OEE Glossary of Terms

OEE Glossary of Terms:



One of the three OEE metrics. This is the possible production time after all

downtime losses (machine breakdowns, machine adjustments/setup) are subtracted.


Bad Count

The input count for any part not produced to manufacturing specifications. (bad/reject)

Balanced Production

When a manufacturing process produces exactly what the product demand is. Takt time

is the measurement used most often to determine if a manufacturing process is balanced.


A comparison tool used to determine the level of product, process, growth, or other

successes your manufacturing plant is experiencing when compared to similar companies

with similar processes and products. Used to identify a company’s strengths and

weaknesses compared to their competitors and make necessary adjustments.

Best Practices

Repeatable procedures that over time prove to be the most efficient and effective way of

accomplishing a task. Successful companies use to develop a standard of measuring.


The slowest operation or choke point in a manufacturing process or machine.



The maximum amount a machine, system, or process can produce.

Changeover Time

Time lost on a machine due to swapping out material, tooling, connections, or equipment.


Switching from producing one product to a new product on a machine. This process may

involve replacing dies or removing unused materials. In Lean Manufacturing terms

changeovers are accomplished through S.M.E.D. (Single Minute Exchange of Die)

programs which strive to accomplish a complete changeover in under ten minutes.

Continuous Improvement

The ongoing process of trying to do things better, faster, and less expensive.

Cycle Time

The time to produce one part or one repetition of a particular task on a machine.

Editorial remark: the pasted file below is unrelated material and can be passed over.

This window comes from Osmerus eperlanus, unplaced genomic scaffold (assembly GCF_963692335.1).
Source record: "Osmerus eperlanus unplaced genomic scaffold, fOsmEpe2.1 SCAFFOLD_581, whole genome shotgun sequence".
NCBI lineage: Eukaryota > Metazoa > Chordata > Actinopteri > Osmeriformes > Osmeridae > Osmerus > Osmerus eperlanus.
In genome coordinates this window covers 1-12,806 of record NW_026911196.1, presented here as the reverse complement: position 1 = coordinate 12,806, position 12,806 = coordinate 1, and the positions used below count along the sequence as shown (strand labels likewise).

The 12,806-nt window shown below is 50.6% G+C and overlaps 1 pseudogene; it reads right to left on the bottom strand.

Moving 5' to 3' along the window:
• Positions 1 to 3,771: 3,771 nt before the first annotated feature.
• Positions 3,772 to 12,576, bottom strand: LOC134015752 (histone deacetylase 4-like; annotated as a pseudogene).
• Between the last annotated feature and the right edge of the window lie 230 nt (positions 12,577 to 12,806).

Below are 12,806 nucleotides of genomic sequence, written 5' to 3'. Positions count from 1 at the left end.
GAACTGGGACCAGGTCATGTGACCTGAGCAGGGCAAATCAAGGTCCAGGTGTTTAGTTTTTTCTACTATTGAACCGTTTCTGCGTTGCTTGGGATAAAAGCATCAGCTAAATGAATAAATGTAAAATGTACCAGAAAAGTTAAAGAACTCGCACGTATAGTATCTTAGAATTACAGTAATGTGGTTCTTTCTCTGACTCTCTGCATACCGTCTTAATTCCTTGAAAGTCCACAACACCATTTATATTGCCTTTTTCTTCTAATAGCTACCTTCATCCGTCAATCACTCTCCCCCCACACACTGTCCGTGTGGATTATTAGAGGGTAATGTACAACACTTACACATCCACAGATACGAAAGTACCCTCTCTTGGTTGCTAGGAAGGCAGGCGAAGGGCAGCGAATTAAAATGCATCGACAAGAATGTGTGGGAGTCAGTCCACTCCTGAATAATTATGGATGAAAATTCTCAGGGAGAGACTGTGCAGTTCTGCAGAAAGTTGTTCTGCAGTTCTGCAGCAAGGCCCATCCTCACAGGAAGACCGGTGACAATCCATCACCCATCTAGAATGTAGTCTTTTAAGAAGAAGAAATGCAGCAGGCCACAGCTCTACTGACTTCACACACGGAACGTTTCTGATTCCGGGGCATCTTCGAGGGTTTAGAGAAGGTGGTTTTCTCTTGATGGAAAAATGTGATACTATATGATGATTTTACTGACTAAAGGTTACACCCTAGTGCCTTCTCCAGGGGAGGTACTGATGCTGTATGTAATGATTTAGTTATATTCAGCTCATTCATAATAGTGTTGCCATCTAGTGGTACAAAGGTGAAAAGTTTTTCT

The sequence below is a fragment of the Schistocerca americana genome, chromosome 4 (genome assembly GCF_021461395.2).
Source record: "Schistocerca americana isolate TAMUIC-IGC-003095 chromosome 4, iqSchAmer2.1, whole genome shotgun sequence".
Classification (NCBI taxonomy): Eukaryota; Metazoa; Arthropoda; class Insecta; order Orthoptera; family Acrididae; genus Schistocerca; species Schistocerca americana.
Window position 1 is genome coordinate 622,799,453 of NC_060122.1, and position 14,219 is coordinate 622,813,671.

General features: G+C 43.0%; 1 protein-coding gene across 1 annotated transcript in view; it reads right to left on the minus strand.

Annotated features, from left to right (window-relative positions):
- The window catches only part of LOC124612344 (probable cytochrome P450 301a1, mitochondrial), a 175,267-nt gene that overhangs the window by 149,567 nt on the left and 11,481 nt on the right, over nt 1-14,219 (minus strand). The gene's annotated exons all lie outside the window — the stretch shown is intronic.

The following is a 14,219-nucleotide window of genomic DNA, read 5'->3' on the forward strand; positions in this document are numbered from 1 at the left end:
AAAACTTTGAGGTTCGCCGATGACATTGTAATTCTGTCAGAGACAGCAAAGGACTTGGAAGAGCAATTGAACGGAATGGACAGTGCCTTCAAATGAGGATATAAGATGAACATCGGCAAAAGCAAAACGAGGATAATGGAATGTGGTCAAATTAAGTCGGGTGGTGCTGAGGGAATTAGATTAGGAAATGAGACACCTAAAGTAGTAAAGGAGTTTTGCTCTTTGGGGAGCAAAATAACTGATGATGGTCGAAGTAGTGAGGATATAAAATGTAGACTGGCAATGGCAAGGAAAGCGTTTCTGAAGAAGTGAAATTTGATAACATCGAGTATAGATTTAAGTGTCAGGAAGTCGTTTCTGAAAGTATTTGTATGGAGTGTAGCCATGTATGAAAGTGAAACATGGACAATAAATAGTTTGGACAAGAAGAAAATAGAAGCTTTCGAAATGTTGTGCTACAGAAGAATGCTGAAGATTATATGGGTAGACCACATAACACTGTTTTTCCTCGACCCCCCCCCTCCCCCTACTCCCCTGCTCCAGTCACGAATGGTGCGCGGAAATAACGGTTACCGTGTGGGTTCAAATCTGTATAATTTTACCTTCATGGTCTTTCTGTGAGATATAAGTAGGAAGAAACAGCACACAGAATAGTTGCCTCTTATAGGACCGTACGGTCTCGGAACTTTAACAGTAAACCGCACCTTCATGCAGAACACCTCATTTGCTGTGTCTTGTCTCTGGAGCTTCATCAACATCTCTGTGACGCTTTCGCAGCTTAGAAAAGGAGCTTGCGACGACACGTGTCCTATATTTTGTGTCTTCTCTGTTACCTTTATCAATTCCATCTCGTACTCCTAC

Cycle Time Analysis

Tool used to determine cycle times of a machine and a way to understand the events that

affect the Performance metric of OEE.


Down Time

The period of time the machine is not available for production due to maintenance or


Down Time Loss

Any production time lost due to unplanned shutdowns. One of the three OEE

Loss Categories which reduces the OEE metric, Availability.

Down Time Reason Codes

Available codes to select that explain why a machine is down or not producing parts.

These codes help to attribute the specific source or reason to why the machine is down

and can be monitored and collected to analyze the production process. With down time

reason codes, Root Cause Analysis can be applied to start determining Down Time




Giving employees more authority, accountability, and responsibility to affect their work

place and improve their daily lifestyle. Many of the best manufacturing companies invest

in OEE programs that empower an individual to be more productive.

External Setup

The steps and procedures you can perform while the machine is still running that

facilitate the S.M.E.D. (Single Minute Exchange of Die) process.


In OEE, an event is a production loss which occurs on a machine that is



Final Machine Run Time

The actual production time of the machine after subtracting all Losses (Downtime, Speed,

Quality). This is what OEE measures – your machine’s real efficiency.



A measurable objective a machine intends to achieve within a specific period of time.

S.M.A.R.T. Goals are Specific, Measurable, Attainable, Relevant, and Timely.

Good Count

The input count for any part produced to manufacturing specifications. These parts meet

quality standards without any rework. Good count is used to calculate OEE




A Japanese term for “improvement”. A Japanese philosophy that implements the Lean

Manufacturing tools used to effect improvements in the manufacturing process. This

approach is to motivate employees plant wide to become involved in the evolution and

improvement of all functions of the business by eliminating waste.

Key Performance Indicators (KPI’s)

KPI’s refer to a list of measurable parameters that will indicate how well a manufacturing

plant is doing at attaining goals. Availability, Performance, Quality, and OEE are

all KPI’s that a manufacturing plant would like to measure. The Live OEEhas